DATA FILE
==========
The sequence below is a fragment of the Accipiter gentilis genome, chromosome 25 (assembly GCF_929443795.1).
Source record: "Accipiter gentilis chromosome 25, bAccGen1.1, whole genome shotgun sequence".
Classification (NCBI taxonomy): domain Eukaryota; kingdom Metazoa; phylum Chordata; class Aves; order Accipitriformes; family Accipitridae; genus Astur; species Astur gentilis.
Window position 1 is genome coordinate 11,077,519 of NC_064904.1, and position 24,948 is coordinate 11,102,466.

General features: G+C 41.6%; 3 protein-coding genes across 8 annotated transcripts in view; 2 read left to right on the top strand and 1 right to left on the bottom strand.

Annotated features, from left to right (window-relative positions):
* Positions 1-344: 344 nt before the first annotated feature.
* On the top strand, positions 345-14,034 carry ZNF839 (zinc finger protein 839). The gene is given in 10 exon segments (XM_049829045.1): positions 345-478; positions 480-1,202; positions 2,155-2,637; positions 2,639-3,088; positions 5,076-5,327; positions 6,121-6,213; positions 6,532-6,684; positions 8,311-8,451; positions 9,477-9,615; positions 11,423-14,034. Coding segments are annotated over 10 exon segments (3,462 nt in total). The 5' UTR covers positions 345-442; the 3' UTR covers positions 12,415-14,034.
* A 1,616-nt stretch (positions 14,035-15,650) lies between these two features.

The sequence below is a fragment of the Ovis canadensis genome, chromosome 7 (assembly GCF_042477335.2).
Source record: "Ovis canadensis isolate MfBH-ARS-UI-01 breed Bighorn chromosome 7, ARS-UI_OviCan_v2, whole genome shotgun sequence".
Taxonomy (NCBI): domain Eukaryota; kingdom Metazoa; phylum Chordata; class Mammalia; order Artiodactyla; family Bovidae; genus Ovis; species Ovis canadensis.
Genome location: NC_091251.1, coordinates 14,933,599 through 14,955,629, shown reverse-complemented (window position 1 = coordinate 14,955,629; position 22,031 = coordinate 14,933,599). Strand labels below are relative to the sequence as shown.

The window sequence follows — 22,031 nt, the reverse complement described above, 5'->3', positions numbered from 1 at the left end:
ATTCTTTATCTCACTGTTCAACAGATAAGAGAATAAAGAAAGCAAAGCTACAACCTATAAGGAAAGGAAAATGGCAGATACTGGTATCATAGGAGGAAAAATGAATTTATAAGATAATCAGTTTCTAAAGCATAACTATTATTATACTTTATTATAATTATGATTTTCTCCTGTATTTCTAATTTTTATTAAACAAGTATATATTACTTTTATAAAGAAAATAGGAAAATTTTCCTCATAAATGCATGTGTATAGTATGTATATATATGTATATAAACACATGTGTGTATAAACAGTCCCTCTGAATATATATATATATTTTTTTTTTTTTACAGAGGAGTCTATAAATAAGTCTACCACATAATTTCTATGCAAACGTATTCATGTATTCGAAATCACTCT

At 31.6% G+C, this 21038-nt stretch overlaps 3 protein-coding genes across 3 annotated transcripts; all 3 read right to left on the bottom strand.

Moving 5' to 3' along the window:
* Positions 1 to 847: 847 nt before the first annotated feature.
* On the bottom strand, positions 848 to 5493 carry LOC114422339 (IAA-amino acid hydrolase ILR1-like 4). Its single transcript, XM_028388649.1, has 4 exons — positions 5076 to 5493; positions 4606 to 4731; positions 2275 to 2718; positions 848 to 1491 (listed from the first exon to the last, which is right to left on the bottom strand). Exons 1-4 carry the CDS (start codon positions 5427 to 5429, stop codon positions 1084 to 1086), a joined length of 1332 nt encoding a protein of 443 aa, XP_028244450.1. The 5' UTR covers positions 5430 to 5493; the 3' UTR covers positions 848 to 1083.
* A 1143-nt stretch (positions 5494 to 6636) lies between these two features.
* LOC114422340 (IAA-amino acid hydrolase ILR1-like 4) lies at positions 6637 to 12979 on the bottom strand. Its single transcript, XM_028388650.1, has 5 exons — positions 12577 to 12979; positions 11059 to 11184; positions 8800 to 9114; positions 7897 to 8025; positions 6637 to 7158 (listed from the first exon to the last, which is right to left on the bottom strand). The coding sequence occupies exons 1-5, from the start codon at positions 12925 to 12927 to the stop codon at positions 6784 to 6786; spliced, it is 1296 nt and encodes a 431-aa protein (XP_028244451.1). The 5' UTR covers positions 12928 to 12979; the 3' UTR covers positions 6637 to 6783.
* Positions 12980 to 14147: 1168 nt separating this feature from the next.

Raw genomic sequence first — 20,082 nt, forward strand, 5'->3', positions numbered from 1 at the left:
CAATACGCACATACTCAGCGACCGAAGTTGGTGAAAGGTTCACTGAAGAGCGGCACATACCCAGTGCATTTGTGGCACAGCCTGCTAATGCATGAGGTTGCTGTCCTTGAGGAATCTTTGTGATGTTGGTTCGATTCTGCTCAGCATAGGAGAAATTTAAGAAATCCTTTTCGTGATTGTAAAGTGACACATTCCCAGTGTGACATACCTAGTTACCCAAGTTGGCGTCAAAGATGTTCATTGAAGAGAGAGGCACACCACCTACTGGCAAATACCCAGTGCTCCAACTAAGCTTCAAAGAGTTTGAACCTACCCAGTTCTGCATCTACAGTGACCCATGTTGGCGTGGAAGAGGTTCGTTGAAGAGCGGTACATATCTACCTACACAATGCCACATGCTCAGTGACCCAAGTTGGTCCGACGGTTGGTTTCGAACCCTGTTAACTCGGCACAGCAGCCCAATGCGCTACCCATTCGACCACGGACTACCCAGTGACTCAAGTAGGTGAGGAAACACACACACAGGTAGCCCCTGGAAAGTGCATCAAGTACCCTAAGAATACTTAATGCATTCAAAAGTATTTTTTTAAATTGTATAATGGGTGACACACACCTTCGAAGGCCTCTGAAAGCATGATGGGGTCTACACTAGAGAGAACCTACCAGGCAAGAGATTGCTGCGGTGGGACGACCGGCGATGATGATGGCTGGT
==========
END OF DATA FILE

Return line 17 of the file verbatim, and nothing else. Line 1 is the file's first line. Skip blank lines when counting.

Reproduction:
Moving 5' to 3' along the window: